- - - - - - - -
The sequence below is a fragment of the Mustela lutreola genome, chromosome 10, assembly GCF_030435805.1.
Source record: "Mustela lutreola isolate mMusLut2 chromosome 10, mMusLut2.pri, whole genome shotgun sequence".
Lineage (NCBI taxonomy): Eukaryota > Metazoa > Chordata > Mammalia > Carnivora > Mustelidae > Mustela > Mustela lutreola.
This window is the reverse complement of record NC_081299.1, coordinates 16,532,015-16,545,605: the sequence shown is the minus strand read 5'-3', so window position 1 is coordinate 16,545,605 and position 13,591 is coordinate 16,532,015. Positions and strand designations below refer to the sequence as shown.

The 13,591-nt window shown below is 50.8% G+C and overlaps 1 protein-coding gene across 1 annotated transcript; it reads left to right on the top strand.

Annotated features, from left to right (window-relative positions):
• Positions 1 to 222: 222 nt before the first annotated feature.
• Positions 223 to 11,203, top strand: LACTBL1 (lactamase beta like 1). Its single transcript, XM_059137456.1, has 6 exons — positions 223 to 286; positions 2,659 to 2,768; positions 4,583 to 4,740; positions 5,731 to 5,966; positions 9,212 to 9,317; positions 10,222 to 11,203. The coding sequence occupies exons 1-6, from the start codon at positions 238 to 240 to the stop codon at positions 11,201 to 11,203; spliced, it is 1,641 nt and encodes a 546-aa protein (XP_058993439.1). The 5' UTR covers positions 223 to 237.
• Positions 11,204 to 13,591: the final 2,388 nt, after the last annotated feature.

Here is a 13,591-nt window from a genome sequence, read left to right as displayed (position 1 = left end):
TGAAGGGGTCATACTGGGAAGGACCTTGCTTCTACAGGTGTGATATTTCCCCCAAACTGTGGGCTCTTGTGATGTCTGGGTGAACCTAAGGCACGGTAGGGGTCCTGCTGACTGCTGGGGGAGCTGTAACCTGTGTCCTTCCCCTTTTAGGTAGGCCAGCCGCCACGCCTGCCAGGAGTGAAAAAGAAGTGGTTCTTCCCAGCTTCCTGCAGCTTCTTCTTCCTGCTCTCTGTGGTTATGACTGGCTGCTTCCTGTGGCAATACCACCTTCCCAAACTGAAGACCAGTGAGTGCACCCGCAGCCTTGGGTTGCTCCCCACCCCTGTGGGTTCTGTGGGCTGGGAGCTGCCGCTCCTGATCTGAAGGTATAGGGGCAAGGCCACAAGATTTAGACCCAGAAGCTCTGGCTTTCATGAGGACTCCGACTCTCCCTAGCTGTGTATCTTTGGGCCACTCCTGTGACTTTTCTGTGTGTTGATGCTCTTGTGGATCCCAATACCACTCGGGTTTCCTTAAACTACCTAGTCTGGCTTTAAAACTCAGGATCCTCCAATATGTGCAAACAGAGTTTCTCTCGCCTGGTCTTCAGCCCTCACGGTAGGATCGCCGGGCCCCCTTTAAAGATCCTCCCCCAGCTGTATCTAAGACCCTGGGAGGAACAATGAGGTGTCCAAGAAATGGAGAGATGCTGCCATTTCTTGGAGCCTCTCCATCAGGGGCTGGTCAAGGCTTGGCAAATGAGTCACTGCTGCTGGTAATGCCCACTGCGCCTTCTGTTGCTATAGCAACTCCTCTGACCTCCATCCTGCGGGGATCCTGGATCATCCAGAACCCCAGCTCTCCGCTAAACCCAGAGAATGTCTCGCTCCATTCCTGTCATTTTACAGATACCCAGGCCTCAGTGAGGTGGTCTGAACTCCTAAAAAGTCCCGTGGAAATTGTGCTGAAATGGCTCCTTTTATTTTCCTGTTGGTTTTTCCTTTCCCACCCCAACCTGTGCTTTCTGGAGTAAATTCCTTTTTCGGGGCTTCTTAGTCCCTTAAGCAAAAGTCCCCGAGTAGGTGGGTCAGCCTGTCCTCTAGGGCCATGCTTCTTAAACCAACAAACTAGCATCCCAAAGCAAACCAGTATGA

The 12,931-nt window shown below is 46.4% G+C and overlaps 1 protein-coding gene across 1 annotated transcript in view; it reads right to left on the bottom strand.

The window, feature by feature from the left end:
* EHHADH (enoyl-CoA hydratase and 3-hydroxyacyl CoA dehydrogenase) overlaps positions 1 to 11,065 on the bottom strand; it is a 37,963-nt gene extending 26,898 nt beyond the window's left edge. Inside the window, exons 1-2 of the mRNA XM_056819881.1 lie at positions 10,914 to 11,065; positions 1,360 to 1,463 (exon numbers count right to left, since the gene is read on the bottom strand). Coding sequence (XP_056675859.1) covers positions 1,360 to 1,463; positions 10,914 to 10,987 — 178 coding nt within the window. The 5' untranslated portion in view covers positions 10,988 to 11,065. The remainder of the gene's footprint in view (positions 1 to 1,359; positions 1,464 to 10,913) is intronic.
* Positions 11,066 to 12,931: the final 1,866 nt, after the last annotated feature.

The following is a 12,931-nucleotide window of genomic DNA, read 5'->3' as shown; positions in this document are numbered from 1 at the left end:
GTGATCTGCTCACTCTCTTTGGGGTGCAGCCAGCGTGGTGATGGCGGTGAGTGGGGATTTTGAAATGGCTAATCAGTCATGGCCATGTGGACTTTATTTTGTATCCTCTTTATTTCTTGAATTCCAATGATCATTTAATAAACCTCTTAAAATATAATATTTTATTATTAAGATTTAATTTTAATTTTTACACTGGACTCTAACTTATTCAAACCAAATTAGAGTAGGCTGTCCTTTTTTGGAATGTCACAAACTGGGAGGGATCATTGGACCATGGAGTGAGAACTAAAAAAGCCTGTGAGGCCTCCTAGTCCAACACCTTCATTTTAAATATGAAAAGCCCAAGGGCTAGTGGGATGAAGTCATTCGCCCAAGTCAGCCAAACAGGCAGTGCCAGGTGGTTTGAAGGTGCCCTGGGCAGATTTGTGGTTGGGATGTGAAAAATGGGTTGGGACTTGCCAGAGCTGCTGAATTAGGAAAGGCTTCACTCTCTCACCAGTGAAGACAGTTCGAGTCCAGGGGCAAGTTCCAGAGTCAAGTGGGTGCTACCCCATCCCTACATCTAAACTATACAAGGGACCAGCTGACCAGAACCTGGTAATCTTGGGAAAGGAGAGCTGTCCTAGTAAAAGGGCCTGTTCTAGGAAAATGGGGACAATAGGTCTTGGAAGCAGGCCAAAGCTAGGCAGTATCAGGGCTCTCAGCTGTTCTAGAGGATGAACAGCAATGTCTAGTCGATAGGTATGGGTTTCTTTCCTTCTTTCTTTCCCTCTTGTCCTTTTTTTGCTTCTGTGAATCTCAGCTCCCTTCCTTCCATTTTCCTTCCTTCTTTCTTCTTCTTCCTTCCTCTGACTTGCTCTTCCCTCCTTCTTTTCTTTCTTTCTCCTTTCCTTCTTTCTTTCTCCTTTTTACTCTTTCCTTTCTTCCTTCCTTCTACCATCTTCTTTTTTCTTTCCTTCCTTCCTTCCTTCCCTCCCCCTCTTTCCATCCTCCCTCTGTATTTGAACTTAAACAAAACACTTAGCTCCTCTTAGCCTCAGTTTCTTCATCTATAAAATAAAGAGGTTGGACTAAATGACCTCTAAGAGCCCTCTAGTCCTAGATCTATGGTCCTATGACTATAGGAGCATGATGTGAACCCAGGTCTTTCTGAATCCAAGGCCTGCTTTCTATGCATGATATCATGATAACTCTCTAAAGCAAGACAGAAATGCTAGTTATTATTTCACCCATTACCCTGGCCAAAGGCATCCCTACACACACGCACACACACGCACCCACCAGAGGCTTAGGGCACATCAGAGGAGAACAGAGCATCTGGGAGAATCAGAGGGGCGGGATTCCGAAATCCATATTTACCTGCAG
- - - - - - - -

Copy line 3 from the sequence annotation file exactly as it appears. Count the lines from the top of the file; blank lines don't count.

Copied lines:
Lineage (NCBI taxonomy): Eukaryota > Metazoa > Chordata > Mammalia > Carnivora > Mustelidae > Mustela > Mustela lutreola.